Don't get me wrong, I see value in AI based tools to assist you (autocompleting based on your previous code & project codebase etc.) - I've been using TabNine almost since it existed.

I also see the attraction in building this kind of tool - I get it, it's interesting tech and you're making it do interesting things. I enjoy playing with new toys too.

Using it to carry out 95% of the tasks that I really like doing though? No thanks. That would be job satisfaction and enjoyment straight down the drain.

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zvone187 profile image
zvone187

Hm, yea, I see your point. I definitely enjoy working on this. In terms of why would anyone use this - imagine, you can build a full blown app in 1 week. Imagine, you can ship a new feature every day.

This kind of workflow might be worrying since none of us is used to it but software development will change drastically in the upcoming years. Whether it will be something like GPT Pilot or something else, we'll see, but we definitely won't work like we do today. I think of it like people used to have control over the memory allocation. Today, you almost never think about that. There are memory leaks from time to time but that's so rare that you don't worry about memory anymore.

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jonrandy profile image
Jon Randy 🎖️ • Edited

I think of it like people used to have control over the memory allocation. Today, you almost never think about that. There are memory leaks from time to time but that's so rare that you don't worry about memory anymore.

Unfortunately, it's not rare at all - and the fact that a mentality has developed whereby almost no-one cares about resource usage has gotten software quality and development to the dire place that it is in now. Developers still have control over how they use resources - most are just blissfully unaware of anything in this area, and are oblivious to the fact there are even problems (or that their own actions may be creating said problems)

This kind of generative AI driven workflow is worrying because overall it will only accelerate the decline in quality of upcoming developers, and will essentially turn a lot of us into code reviewers for the generated code (which is often of dubious quality). There will also be a shrinking pool of people who can actually sensibly review this code, due to the increasing shortage of competency created by over-reliance on these technologies.

Overall innovation and original work will also be stifled, as all the good quality, interesting work will be buried under an avalanche of mediocre 'content' (in this case, apps that are 'functional' but likely poorly understood by the people that built them). This phenomenon is visible everywhere (DEV.to being a prime example... there used to be mainly good quality content on here) - and is ruining things in so many areas at an alarming rate.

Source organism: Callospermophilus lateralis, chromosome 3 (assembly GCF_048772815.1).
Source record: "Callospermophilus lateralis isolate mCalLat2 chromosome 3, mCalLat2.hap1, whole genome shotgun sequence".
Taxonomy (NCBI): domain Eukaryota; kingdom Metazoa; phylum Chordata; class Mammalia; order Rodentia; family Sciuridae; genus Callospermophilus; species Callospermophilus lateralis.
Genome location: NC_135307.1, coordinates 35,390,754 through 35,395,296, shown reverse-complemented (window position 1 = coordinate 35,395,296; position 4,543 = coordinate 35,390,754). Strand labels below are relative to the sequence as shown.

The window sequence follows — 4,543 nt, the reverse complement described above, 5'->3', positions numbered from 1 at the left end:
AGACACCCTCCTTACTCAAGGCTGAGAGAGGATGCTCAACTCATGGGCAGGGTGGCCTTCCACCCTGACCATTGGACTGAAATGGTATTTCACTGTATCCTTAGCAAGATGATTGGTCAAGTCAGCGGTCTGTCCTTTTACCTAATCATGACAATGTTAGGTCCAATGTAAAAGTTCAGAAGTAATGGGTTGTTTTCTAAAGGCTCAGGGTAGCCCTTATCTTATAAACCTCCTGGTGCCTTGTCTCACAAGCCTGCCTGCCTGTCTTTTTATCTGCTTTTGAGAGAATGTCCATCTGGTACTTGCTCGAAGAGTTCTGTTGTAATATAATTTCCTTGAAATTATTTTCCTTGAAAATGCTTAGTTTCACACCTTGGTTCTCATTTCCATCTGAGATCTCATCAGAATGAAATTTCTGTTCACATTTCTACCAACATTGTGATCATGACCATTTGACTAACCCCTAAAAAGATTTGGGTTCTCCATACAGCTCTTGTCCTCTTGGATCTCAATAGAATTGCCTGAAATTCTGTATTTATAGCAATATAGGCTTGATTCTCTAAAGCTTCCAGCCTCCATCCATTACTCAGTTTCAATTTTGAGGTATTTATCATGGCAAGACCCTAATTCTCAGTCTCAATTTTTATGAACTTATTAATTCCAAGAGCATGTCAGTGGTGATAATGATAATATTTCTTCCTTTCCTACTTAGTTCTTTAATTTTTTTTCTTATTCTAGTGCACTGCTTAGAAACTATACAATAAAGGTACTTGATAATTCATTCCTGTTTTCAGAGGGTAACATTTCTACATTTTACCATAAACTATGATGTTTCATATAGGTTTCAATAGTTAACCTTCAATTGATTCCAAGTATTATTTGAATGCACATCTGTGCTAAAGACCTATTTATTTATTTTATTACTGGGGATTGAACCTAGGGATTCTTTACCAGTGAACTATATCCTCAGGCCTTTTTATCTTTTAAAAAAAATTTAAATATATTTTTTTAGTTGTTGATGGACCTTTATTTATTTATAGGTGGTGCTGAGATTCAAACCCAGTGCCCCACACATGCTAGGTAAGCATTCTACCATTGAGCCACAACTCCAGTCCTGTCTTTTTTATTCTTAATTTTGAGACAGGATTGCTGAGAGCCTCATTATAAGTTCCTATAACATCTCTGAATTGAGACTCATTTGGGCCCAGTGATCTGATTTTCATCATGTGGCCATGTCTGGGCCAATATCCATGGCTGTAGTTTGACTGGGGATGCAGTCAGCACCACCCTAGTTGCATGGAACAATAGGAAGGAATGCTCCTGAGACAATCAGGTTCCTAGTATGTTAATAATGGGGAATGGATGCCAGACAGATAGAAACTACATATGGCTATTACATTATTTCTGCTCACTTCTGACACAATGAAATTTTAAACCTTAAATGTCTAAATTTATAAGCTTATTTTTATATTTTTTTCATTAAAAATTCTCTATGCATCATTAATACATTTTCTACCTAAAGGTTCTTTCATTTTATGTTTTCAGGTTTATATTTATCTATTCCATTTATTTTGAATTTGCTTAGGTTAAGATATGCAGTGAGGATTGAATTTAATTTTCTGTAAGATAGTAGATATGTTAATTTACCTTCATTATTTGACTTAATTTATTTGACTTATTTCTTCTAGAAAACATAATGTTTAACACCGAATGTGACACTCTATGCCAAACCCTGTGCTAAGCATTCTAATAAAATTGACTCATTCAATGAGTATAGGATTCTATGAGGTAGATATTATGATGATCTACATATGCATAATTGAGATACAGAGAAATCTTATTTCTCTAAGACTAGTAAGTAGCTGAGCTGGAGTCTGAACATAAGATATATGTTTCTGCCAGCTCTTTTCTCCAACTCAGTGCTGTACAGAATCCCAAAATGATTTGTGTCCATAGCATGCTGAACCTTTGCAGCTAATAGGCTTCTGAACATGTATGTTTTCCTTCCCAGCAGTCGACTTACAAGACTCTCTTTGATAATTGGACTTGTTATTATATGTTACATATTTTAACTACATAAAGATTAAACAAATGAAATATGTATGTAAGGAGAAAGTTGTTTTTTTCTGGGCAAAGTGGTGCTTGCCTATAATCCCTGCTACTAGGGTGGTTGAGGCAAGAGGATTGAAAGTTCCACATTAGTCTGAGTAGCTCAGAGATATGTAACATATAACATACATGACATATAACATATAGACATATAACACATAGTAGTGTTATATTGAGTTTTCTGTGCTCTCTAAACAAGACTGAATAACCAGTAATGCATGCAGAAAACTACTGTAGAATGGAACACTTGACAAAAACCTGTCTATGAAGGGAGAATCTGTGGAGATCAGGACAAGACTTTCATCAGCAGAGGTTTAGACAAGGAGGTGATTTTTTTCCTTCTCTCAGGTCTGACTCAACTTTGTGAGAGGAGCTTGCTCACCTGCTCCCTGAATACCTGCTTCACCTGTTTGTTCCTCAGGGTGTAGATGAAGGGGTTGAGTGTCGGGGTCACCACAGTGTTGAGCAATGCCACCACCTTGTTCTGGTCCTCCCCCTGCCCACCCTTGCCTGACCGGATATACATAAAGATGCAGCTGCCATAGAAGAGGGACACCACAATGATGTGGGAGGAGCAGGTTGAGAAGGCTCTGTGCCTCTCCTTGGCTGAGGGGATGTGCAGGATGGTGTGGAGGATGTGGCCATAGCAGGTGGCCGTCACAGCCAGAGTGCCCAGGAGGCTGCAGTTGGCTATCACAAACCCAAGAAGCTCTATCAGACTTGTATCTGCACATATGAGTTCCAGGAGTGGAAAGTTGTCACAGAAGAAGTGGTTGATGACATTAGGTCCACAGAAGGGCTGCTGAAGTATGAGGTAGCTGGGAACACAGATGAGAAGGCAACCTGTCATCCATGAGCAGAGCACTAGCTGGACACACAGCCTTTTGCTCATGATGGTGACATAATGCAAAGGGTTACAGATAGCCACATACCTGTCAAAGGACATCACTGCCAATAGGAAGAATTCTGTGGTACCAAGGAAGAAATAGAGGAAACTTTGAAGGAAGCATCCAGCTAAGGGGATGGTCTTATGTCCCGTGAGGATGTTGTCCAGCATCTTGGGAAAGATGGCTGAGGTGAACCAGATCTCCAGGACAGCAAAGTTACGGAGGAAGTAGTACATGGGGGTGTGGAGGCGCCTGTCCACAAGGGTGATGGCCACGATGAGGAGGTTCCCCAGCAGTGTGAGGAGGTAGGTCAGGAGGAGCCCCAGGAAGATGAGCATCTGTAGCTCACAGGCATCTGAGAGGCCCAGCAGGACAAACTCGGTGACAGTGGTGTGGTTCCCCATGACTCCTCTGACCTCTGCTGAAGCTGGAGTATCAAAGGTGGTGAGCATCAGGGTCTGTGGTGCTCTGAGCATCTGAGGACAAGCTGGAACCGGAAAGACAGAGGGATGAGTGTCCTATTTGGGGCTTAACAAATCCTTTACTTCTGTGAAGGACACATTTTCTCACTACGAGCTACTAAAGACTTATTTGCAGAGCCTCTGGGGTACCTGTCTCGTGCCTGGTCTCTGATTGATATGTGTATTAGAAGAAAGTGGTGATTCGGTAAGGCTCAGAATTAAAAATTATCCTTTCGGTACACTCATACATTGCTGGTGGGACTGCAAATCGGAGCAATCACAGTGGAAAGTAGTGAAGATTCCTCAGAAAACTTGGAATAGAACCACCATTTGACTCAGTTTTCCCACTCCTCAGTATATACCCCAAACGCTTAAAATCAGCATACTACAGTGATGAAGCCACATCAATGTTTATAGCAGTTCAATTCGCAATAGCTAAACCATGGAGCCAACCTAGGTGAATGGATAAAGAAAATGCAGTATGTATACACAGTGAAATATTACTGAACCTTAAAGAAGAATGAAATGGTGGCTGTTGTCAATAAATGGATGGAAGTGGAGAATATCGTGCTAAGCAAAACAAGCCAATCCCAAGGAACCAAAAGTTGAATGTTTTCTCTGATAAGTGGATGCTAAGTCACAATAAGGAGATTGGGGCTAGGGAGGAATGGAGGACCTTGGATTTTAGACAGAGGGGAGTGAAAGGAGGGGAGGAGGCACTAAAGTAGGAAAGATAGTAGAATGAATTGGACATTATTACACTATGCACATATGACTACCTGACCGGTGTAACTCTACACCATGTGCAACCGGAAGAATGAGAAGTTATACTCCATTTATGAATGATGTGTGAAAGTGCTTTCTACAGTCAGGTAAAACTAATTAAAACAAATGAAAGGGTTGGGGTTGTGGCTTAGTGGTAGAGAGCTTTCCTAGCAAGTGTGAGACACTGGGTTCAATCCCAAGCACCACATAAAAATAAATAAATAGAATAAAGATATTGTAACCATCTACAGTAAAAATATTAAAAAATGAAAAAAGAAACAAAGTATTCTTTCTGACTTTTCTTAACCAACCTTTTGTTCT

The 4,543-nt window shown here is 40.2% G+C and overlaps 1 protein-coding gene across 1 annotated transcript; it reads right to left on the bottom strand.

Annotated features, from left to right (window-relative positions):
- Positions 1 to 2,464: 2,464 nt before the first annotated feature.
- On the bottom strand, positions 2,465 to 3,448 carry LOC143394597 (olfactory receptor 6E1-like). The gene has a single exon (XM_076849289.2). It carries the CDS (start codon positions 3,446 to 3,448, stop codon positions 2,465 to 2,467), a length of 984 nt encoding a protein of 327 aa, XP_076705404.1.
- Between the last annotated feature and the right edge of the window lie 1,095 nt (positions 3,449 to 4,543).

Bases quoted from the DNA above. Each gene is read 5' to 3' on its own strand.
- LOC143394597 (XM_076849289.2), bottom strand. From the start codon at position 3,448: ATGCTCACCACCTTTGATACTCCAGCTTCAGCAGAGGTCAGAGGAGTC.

We're told this is all fine though, because the 'business' guys love this stuff as it is made quickly and cheaply.

I wish I knew how to stop the rot, but it seems like a futile war against $$$

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zvone187 profile image
zvone187

I agree with you in a decline of developers who can create high quality code. I'm not sure how will that play out since GPT Pilot does need a developer to be present. I think that kind of a change is on a long term horizon - 10, 20 years and who knows what will happen by then. Maybe we get to AGI and the whole world turns upside down.

But you do make good points. I guess we'll see what the future holds.

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mnieber profile image
Maarten Nieber

I think a tool such as GPT Pilot changes the game, but it still requires skill. An unskilled person will use GPT Pilot to incrementally build a codebase that becomes harder and harder to understand and maintain. The human in the loop still matters (until we reach the point where it no longer matters, but that might take a while).

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winisoft profile image
winisoft • Edited

So... machines are things that make work easier. And gyms are places humans go to voluntarily do unproductive work to restructure our tissue as biological organisms to a better condition for more work later. ...Weird analogy you're crafting there.

Why use AI to write software? Because we have many problems that require a lot of inexpensive labor thrown at them to solve. What about that means the work is not a constructive kind because the big metal plates just fall back where they were when you stop applying kinetic energy and relocate them? If we were building a water tower I wouldn't instruct an AI helping such that "and then once you get the water up there just slowly return it to where it originally was and we'll move on to radio towers to end the day so we're fresh for 'suspension bridge day' tomorrow"...?

Apps written through generative AI are not now and never were an intended solution for some overblown "dumbbell average altitude above sea level" crisis, any more than weight lifting was ever a proposed solution to this "help wanted: lifting metric tons of plastic" sign we put up right before the Pacific Ocean ruining the view. But if nobody's going to pick up the garbage for us I guess I can resist the urge to look down on a robot laborer written for this purpose that gets written on my behalf for free? And I'm for sure not ragging on him when he's done for his totally unswolled gains after all that time trying to bulk with like no protein formula in his routine.

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levelleor profile image
Levelleor • Edited